One of the upstairs galleries was walled with stained glass through which the sun streamed in technicolour. Almost as brilliantly coloured were carpets from Axminster and ribbons from Coventry.
Canada sent a fire-engine with painted panels showing Canadian scenes, and a trophy of furs. India contributed an elaborate throne of carved ivory, a coat embroidered with pearls, emeralds and rubies, and a magnificent howdah and trappings for a rajah’s elephant. (The elephant wearing it came from a museum of stuffed animals in England.)
The American display was headed by a massive eagle, wings outstretched, holding a drapery of the Stars and Stripes, all poised over one of the organs scattered throughout the building.
Although the general idea of the Exhibition was the promotion of world peace, Colt’s repeating firearms featured prominently, but so did McCormick’s reaping machine.
The exhibit that attracted the most attention had to be Hiram Power’s statue of a Greek Slave, in white marble, housed in her own little red velvet tent, wearing nothing but a small piece of chain. This was of course allegorical.
The largest foreign contributor was France. She exhibited sumptuous tapestries, Sevres porcelain and silks from Lyons, enamels from Limoges and furniture.
Unlike British exhibits in the same class, many of which were sadly lacking in taste, the visual impact of the French display was stunning. It was backed up by examples of the machinery used to produce these beautiful objects.
The Russian exhibits were late, having been delayed by ice in the Baltic. When they did arrive, they were superlative. They included huge vases and urns made of porcelain and malachite twice the height of a man, and furs and sledges and Cossack armour. Chile sent a single lump of gold weighing 50kg, and Switzerland sent gold watches.
Amid all these wonders, there were two which caught the public imagination. The first was the famous Koh-i-Noor diamond. It was supposed to be of inestimable value, but most people found it disappointing, although they crowded round to see it.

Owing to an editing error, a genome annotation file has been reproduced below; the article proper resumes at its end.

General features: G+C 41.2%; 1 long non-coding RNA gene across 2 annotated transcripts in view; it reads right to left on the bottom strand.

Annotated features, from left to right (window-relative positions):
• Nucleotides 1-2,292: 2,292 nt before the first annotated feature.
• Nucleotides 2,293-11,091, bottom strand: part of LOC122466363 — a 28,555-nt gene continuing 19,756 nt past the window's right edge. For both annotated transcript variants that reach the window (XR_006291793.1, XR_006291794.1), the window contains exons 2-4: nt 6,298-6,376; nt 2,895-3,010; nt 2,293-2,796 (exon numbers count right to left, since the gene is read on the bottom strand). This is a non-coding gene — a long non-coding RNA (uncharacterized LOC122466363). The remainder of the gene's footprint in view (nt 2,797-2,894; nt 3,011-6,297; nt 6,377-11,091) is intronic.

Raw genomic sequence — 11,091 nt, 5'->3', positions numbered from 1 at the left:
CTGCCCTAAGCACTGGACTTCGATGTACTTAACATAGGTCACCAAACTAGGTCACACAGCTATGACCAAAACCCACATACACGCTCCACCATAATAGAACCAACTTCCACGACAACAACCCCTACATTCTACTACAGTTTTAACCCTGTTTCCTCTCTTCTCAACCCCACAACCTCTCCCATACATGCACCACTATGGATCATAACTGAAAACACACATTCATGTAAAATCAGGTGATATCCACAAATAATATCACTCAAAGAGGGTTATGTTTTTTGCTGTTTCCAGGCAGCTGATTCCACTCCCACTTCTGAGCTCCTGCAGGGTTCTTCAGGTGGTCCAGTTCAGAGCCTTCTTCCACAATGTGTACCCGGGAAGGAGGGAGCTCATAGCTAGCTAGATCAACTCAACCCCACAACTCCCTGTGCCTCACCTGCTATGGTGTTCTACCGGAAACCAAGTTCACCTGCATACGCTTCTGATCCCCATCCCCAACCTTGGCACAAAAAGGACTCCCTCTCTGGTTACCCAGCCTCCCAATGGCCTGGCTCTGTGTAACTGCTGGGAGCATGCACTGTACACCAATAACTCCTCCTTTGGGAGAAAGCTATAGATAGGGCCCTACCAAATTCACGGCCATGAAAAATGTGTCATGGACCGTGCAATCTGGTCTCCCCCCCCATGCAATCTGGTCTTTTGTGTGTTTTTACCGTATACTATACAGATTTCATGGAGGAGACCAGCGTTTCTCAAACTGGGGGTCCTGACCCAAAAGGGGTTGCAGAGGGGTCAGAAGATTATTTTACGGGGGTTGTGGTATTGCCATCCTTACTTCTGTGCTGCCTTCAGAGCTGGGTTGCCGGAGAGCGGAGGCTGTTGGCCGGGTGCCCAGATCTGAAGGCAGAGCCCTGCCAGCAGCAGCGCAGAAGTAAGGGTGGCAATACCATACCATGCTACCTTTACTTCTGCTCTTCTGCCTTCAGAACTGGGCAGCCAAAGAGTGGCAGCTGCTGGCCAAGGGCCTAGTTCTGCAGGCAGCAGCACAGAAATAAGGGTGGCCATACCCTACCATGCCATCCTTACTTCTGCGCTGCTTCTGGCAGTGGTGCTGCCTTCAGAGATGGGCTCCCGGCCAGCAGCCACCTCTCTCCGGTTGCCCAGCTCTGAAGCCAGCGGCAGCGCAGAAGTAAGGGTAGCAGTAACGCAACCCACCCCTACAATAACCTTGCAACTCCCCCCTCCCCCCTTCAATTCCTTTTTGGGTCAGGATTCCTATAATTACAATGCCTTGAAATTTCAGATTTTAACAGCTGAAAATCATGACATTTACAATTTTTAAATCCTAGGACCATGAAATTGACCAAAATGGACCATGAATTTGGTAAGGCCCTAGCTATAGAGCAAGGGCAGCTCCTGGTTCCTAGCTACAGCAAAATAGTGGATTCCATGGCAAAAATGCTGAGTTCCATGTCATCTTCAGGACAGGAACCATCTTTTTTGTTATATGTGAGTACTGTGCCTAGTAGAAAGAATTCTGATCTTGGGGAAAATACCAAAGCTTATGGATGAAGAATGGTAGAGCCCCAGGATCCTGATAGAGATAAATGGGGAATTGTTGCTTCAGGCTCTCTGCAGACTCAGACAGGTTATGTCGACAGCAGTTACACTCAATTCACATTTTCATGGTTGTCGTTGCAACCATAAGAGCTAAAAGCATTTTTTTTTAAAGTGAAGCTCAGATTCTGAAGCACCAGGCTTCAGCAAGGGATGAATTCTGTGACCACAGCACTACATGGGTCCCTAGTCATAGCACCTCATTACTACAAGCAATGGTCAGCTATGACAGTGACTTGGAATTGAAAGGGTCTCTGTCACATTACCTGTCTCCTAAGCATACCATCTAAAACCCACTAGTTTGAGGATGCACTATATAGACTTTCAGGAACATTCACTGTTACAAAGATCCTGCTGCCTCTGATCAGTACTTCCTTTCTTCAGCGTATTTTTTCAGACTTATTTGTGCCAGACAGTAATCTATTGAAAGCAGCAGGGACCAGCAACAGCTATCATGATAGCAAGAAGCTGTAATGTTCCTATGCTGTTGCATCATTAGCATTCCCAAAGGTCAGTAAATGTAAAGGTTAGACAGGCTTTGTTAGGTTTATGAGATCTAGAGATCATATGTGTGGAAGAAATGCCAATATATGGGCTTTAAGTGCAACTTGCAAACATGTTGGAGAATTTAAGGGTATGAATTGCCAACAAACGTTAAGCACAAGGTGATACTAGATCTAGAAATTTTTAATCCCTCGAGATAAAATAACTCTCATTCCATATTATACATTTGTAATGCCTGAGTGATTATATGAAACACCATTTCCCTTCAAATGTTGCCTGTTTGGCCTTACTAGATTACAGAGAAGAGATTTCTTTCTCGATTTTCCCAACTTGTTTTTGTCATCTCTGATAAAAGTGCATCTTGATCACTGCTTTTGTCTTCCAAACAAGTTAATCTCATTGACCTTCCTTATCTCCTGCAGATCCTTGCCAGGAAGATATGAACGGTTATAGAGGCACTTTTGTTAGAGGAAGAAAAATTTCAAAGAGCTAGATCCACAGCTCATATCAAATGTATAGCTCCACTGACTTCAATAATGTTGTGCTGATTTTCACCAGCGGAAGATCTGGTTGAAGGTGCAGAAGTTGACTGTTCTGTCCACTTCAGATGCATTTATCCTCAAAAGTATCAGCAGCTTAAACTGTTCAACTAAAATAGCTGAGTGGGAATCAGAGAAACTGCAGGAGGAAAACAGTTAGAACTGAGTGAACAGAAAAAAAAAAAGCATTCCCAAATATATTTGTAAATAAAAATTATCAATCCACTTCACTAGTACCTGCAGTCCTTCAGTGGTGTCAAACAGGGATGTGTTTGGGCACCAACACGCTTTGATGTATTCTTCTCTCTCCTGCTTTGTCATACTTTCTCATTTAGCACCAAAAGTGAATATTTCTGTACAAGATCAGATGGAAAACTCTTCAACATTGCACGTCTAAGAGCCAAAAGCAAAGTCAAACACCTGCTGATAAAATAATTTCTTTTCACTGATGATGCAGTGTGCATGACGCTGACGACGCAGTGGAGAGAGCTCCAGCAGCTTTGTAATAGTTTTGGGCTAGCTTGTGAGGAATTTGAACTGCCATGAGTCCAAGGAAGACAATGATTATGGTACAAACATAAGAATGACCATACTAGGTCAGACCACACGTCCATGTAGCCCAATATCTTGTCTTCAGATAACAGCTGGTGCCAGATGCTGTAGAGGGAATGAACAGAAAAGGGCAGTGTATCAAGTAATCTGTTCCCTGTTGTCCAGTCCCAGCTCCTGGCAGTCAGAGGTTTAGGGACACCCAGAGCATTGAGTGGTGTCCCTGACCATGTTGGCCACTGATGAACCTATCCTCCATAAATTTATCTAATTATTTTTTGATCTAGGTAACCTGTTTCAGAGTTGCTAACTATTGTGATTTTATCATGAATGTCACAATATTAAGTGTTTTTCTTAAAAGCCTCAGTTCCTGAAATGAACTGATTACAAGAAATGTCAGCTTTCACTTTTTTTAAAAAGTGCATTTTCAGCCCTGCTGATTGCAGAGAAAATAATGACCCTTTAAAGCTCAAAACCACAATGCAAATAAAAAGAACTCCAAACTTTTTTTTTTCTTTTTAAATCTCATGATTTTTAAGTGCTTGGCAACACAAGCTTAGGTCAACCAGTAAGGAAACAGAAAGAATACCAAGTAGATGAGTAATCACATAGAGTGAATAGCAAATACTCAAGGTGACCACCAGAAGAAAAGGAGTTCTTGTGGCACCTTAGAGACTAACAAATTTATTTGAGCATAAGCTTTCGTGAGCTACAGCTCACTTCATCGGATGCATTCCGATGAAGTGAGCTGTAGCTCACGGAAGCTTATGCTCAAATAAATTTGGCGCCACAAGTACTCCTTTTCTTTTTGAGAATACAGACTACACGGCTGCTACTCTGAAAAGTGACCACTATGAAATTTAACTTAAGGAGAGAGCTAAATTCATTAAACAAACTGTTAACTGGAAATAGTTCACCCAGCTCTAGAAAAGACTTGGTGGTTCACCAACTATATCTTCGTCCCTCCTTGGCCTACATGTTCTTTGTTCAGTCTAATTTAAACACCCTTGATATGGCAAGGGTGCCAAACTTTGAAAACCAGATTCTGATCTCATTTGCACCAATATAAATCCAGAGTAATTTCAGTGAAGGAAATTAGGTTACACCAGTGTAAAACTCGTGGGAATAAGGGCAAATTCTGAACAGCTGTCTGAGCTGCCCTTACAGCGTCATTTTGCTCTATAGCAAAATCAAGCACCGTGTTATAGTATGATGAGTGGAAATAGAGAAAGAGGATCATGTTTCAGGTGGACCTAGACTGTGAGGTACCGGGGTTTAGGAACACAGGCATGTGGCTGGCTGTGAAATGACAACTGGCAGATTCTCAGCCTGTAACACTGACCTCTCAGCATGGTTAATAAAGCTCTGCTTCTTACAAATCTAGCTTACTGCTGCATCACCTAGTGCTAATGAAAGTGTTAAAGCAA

It lay in a safe like a large parrot cage, and on special days it was lit by a dozen little gas jets, but it still failed to sparkle. (It was not until it had been skilfully cut that its beauty emerged. It is now part of the Crown Jewels).
The other was a collection of small stuffed animals arranged in whimsical tableaux, such as a set of kittens taking tea, sent by the German Customs Union. (Germany was still at that time a collection of small states.) With that unerring bad taste that distinguishes the British public, admiring crowds were never absent.
The Great Exhibition of 1851 encouraged the production of souvenirs. Several manufacturers produced stereoscope cards which provided a three-dimensional view of the Exhibition.
These paper souvenirs were printed lithographic cards which were hand-coloured and held together by cloth to give a three-dimensional view of the Great Exhibition.
By the time the Exhibition closed, on 11 October, over six million people had gone through the turnstiles. Instead of the loss initially predicted, the Exhibition made a profit of £186,000, most of which was used to create the South Kensington museums. Those were Albert’s memorial.
His Queen commissioned the statue of him, sitting under a gilt canopy opposite the Royal Albert Hall with a copy of the Exhibition catalogue on his knee.
(Photo credit: Dickinson’s Comprehensive Pictures of the Great Exhibition of 1851 / Wikimedia Commons / British Library).